Dr. Semple: Perhaps the mostpromising experimental treatmentavailable is Alpelisib from Novartis, which under certain circumstances can be accessed either via the current trial, or on a compassionate basis as partof the managed access program.

Dr. Lopez Gutierrez: I would recommend to initiate compassionate use of Alpelisib , an specific PIK3CA inhibitor. We currently have more than 40 patients under treatmentand conducting a major clinical trial with promising results.


FDA-approved for other indications – no (is currently in phase II clinical trials for PROS / Proteus Syndrome) Efficacy evidence:

Miransertib, an oral inhibitor of AKT, demonstrated antiproliferative activity in primary fibroblasts derived from patients (N = 6) with PIK3CA-related disorders13.

In preliminary results of a phase 1/2 study of miransertib in 15 patients with PROS and Proteus Syndrome,

A case series15 with miransertib in two children with severe PROS reported an objective clinical response in a patient with CLOVES and reduced seizure frequency and improved quality of life in a patient with FIL and HMEG; no significant adverse events were reported.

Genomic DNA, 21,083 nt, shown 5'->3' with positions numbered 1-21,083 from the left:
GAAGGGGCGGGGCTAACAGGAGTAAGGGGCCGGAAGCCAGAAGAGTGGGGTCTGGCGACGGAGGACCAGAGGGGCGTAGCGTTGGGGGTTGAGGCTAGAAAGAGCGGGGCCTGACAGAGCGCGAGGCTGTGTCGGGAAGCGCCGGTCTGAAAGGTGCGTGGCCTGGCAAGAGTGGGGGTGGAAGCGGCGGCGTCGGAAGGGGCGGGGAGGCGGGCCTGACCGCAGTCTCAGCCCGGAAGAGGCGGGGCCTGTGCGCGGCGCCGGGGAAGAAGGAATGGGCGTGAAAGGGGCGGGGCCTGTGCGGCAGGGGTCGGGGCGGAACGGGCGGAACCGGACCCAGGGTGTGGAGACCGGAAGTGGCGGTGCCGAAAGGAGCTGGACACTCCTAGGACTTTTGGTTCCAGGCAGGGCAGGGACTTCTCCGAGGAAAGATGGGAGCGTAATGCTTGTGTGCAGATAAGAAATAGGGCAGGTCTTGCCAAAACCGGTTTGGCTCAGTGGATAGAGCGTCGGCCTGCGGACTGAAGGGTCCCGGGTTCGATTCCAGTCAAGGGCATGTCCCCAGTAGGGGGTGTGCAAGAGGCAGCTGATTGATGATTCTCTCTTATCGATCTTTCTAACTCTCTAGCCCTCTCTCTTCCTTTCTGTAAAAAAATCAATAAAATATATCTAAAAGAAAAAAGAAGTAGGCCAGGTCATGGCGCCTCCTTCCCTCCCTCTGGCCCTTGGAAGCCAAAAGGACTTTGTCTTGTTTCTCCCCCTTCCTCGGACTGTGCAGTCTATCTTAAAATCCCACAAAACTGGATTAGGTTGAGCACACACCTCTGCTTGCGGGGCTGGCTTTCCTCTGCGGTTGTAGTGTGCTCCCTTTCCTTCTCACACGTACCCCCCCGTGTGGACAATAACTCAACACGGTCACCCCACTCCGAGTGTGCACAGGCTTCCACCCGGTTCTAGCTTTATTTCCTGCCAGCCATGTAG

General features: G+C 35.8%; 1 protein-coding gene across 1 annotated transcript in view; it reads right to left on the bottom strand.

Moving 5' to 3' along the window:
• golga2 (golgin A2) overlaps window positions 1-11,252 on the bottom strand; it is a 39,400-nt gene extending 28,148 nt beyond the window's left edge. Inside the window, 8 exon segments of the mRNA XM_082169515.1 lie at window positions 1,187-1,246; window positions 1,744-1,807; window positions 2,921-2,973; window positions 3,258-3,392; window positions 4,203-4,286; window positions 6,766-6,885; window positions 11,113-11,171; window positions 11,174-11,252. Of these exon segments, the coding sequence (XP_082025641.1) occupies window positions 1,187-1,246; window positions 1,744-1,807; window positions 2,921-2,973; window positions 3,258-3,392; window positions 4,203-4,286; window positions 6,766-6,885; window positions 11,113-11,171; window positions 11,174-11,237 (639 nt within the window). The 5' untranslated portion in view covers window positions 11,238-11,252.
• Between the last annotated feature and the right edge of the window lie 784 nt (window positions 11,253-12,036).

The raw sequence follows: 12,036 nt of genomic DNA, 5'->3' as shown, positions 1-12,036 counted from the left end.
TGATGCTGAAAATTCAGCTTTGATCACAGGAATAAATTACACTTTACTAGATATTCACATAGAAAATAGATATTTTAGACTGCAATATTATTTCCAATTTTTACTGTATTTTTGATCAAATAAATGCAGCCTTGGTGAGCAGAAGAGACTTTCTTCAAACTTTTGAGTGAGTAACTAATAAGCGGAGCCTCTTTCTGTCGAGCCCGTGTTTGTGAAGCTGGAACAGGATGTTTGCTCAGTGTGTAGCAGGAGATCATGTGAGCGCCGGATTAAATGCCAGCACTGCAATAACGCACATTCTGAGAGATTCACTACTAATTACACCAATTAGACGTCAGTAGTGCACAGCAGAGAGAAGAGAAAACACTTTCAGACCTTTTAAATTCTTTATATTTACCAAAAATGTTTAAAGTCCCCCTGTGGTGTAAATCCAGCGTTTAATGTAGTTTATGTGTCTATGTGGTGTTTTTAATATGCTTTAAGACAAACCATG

Side effects: No significant side effects have been reported to date.

How to get it?: The phase 1/2 study16 whose results are reported above is still active but no longer recruiting. The expanded access program for the drug also seems to be inactive at the moment. The manufacturer of the drug is Merck, if need be they can be contacted them in the future to check for additional programs and trials.


Experts we contacted and received replies from by email are presented below.

*Any further correspondence with the experts presented below will be forwarded to the patient.


Description and contact


Guillaume Canaud,

M.D. Ph.D.

Prof. Canaud17 is a pediatric nephrologist at Necker Children’s Hospital in Paris with special interest in genetic diseases, including PROS. His team were the ones to pioneer the discovery of Alpelisib as a treatment for CLOVES in 2018, and he is currently leading the clinical trials of Alpelisib at the Paris site. He has also written several articles on the diagnosis and management of PROS.


I agree that the clinical presentation is due to the PIK3CA variant that you have identified. Certainly, surgery will be at some point necessary but I would recommend to wait up to the baby starts to stand up and walk. Surgical procedures usually improve transiently patient but then the overgrowth can recur becoming more anarchic and more difficult to treat.